By Tonya Wilhelm as seen in Animal Wellness
By Tonya Wilhelm as seen in Animal Wellness
Why dogs like digging holes, and how you can help prevent Fido from turning your yard into a moonscape.
If you’ve spent a lot of time and money turning your yard into a beautifully-landscaped oasis, you’re bound to feel frustrated if your dog’s favorite pastime is digging unsightly holes in your flower beds and lawns. Stopping this behavior includes understanding why he’s doing it, then redirecting the digging toward less destructive activities.
3 reasons why dogs dig
There are a few possible reasons why your dog is digging up your yard. It’s important to do a little detective work to find out which one applies to your own dog.
1. For entertainment and the pure joy of digging
Dogs can be silly creatures that like to have fun at every turn. If your dog is left alone in the yard for long periods, he’s likely to get bored. You may think your yard is the perfect place for him to watch the neighbors, run around, or lie in the sun, but he may find this boring after a few minutes and start resorting to less favorable activities to pass the time.
And the fact is, dogs enjoy digging. You may think this is strange, but you’ve probably seen children digging big holes in beach sand just for the fun of it. Dogs are often regarded as having the mental capacity of a human toddler, and this can be seen in the way they respond to their environment. In short, digging is just plain fun!
What to do: Instead of trying to teach your dog not to dig, teach him where and what to dig. For example, sandboxes aren’t just for children; dogs can learn to love them, too. Purchase a child’s sandbox, kiddie pool, or make one from scratch. Place it in a shady location or purchase a shade sail to place over the sandbox. Fill it with natural, non-toxic sand and train him to use it (see sidebar.
If you aren’t able to create a special digging spot for your dog, hide his toys instead of burying them. Start with your dog on a “stay” behavior as you place a favorite toy or treat 5′ away from him. After you set it down, tell him to “find it”, and encourage him to get the prize. Once he grabs it, reward him with a bonus treat and play a short game. Repeat this process. Gradually, increase the distance at which you are placing the prize until it’s just out of sight. At this stage, your dog is still watching where you place the toy or treat; but once he’s a champ at this part, start hiding the items when he’s not looking and tell him to “find it” as you encourage him to hunt for the toy or treat. Once again, reward him for his successes and play a quick game.
When your dog understands this concept, you can hid various toys and/or treat-filled toys around the yard and ask your dog to “find it” when you let him out. This will give him an appropriate activity to engage in instead of digging up the yard.
2. He’s trying to stay cool or warm up
Dogs also dig holes in an effort to get warmer or cooler. If a dog is left outside in summer heat, he may learn that the deeper he digs, the cooler it gets. In the winter, it’s the opposite; the deeper he goes, the warmer he feels. In this situation, your dog’s digging is simply caused by a desire for more comfortable temperatures.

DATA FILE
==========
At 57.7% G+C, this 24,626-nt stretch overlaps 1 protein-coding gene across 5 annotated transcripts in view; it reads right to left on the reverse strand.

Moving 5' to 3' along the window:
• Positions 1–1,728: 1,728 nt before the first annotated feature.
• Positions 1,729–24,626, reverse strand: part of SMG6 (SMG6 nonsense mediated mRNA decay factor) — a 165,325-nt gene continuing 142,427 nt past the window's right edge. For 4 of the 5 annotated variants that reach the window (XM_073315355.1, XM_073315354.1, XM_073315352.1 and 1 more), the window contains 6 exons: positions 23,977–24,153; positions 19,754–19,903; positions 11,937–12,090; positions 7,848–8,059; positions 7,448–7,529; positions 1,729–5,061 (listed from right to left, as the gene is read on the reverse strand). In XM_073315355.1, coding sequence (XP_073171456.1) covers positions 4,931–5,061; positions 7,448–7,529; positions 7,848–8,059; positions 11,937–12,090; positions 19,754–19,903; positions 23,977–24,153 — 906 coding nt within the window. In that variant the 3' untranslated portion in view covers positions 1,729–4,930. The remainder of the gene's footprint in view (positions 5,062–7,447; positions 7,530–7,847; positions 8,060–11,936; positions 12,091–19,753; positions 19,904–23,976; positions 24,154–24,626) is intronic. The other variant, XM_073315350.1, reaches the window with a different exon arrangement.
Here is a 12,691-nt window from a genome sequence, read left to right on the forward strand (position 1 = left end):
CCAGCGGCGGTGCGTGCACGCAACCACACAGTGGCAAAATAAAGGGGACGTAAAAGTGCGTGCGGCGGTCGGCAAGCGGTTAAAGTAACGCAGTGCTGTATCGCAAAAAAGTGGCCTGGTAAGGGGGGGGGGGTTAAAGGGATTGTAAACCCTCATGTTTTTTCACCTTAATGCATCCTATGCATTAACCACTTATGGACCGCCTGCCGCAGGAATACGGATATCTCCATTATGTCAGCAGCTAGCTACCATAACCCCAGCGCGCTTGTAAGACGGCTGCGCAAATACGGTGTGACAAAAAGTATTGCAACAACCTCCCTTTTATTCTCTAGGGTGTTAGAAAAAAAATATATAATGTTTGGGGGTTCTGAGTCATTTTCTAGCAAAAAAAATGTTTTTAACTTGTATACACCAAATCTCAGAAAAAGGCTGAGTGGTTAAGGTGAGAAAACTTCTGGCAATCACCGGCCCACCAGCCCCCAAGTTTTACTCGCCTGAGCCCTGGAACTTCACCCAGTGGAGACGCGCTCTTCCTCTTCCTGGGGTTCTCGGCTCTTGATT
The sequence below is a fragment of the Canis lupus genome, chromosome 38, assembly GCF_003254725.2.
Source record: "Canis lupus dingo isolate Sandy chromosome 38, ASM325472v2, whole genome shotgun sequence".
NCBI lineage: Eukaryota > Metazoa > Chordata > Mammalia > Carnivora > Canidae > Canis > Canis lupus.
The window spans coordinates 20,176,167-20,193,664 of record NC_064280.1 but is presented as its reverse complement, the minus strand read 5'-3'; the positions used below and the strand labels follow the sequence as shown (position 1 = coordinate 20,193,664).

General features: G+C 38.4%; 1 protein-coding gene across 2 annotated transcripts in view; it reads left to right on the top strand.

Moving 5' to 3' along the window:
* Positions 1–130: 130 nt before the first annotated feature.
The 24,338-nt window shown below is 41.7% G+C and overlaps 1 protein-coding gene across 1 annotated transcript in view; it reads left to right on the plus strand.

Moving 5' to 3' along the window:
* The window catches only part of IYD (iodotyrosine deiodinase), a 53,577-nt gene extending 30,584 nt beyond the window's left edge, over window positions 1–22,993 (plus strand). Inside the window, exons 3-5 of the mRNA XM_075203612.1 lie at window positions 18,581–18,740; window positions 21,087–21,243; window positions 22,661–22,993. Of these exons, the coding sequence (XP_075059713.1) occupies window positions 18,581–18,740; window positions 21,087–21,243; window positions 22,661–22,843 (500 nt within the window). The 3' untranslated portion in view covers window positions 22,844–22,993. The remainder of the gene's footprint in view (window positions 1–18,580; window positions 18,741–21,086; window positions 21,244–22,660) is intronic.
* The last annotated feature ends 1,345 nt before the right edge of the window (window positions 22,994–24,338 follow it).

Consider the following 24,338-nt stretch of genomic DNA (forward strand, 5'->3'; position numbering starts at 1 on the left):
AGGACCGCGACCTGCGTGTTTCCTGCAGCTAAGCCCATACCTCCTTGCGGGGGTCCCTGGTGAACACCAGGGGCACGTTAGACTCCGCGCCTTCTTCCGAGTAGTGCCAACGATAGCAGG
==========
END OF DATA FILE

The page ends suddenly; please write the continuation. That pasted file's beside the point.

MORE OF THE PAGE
What to do: The solution to this digging problem is simple. Bring your dog indoors when the weather is too cold or too hot for him. Additionally, in warm sunny weather, make sure he has access to shade, fresh water, toys filled with frozen food, or even a child’s pool to splash in. In the colder weather of fall and winter, provide him with cozy dog apparel such as a coat or warm sweater, and a set of doggy boots – but be sure to keep an eye on him when he’s outside so he doesn’t get his garments caught on anything.
3. He’s hunting critters
Even our smallest lapdogs love a good hunt-and-dig game. Dogs are known for their incredible sense of smell. It is estimated that their sense of smell is at least 10,000 times better than ours.
So you may notice your dog with his nose to the ground, moving back and forth across your yard. Before you know it, he’s digging furiously at the dirt until he’s up to his elbows. If he’s a good hunter, he may retrieve a chipmunk, mouse, or even a beetle, toss it up in the air, and possibly roll on it or even eat it. While he is super proud of his accomplishment, you stand there staring at the mess he has created!
What to do: There are a few ways to rectify this issue. First, depending on the critters your dog is hunting, one option is to humanely trap and remove them from your yard. Do not use any kind of poison – remember that poisons don’t distinguish between “pests”, dogs, cats, and children.
If this is not an option, calmly redirect your dog to a more appropriate game, such as the “find it” game mentioned above. If he is obsessed with his hunt, you may need to leash walk him for a little while, possibly in another part of the yard. This will likely be temporary as the critter moves along and your dog forgets about the scent.
Whether your dog is bored, feeling too cold or hot, or is on the hunt for the chipmunks family nesting in your yard, it’s important to narrow down the reason for his digging so you can find ways to stop it. In many cases, preserving your hard-earned landscaping is as simple as ensuring your dog is comfortable, has enough to keep him occupied, and isn’t spending too much time in